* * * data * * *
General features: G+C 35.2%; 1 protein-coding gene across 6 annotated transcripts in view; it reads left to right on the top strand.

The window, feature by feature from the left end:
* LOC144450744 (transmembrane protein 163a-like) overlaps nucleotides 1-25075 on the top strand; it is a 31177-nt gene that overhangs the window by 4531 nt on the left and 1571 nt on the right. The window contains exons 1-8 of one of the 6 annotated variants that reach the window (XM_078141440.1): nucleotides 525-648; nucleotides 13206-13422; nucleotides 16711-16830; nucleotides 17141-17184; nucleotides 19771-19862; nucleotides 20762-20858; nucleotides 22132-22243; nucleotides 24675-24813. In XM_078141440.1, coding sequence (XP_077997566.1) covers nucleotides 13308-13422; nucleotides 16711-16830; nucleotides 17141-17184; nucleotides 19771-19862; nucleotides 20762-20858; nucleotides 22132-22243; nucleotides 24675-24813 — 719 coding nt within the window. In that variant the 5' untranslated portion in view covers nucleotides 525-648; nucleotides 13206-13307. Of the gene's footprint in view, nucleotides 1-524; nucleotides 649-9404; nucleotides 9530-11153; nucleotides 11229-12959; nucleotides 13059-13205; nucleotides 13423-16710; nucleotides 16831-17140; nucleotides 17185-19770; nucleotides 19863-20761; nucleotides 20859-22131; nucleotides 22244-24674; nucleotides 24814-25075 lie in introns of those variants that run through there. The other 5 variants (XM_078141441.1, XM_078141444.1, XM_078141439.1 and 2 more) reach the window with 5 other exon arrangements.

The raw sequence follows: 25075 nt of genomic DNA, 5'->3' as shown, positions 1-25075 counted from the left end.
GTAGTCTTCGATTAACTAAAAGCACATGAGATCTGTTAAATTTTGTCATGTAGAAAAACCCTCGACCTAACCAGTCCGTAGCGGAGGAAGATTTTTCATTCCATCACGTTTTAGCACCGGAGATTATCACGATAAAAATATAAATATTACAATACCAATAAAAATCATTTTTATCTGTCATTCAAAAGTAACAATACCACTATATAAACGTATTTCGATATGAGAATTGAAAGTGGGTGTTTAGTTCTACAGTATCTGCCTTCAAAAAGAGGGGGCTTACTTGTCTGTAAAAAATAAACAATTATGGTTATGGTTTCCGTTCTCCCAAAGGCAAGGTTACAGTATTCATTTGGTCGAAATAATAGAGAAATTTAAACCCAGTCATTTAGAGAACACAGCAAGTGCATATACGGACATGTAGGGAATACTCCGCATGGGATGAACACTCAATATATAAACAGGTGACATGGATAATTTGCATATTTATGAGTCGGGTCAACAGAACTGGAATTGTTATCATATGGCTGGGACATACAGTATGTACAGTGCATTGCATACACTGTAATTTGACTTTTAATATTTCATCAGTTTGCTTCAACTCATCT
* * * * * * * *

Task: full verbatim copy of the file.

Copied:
General features: G+C 35.2%; 1 protein-coding gene across 6 annotated transcripts in view; it reads left to right on the top strand.

The window, feature by feature from the left end:
* LOC144450744 (transmembrane protein 163a-like) overlaps nucleotides 1-25075 on the top strand; it is a 31177-nt gene that overhangs the window by 4531 nt on the left and 1571 nt on the right. The window contains exons 1-8 of one of the 6 annotated variants that reach the window (XM_078141440.1): nucleotides 525-648; nucleotides 13206-13422; nucleotides 16711-16830; nucleotides 17141-17184; nucleotides 19771-19862; nucleotides 20762-20858; nucleotides 22132-22243; nucleotides 24675-24813. In XM_078141440.1, coding sequence (XP_077997566.1) covers nucleotides 13308-13422; nucleotides 16711-16830; nucleotides 17141-17184; nucleotides 19771-19862; nucleotides 20762-20858; nucleotides 22132-22243; nucleotides 24675-24813 — 719 coding nt within the window. In that variant the 5' untranslated portion in view covers nucleotides 525-648; nucleotides 13206-13307. Of the gene's footprint in view, nucleotides 1-524; nucleotides 649-9404; nucleotides 9530-11153; nucleotides 11229-12959; nucleotides 13059-13205; nucleotides 13423-16710; nucleotides 16831-17140; nucleotides 17185-19770; nucleotides 19863-20761; nucleotides 20859-22131; nucleotides 22244-24674; nucleotides 24814-25075 lie in introns of those variants that run through there. The other 5 variants (XM_078141441.1, XM_078141444.1, XM_078141439.1 and 2 more) reach the window with 5 other exon arrangements.

The raw sequence follows: 25075 nt of genomic DNA, 5'->3' as shown, positions 1-25075 counted from the left end.
GTAGTCTTCGATTAACTAAAAGCACATGAGATCTGTTAAATTTTGTCATGTAGAAAAACCCTCGACCTAACCAGTCCGTAGCGGAGGAAGATTTTTCATTCCATCACGTTTTAGCACCGGAGATTATCACGATAAAAATATAAATATTACAATACCAATAAAAATCATTTTTATCTGTCATTCAAAAGTAACAATACCACTATATAAACGTATTTCGATATGAGAATTGAAAGTGGGTGTTTAGTTCTACAGTATCTGCCTTCAAAAAGAGGGGGCTTACTTGTCTGTAAAAAATAAACAATTATGGTTATGGTTTCCGTTCTCCCAAAGGCAAGGTTACAGTATTCATTTGGTCGAAATAATAGAGAAATTTAAACCCAGTCATTTAGAGAACACAGCAAGTGCATATACGGACATGTAGGGAATACTCCGCATGGGATGAACACTCAATATATAAACAGGTGACATGGATAATTTGCATATTTATGAGTCGGGTCAACAGAACTGGAATTGTTATCATATGGCTGGGACATACAGTATGTACAGTGCATTGCATACACTGTAATTTGACTTTTAATATTTCATCAGTTTGCTTCAACTCATCT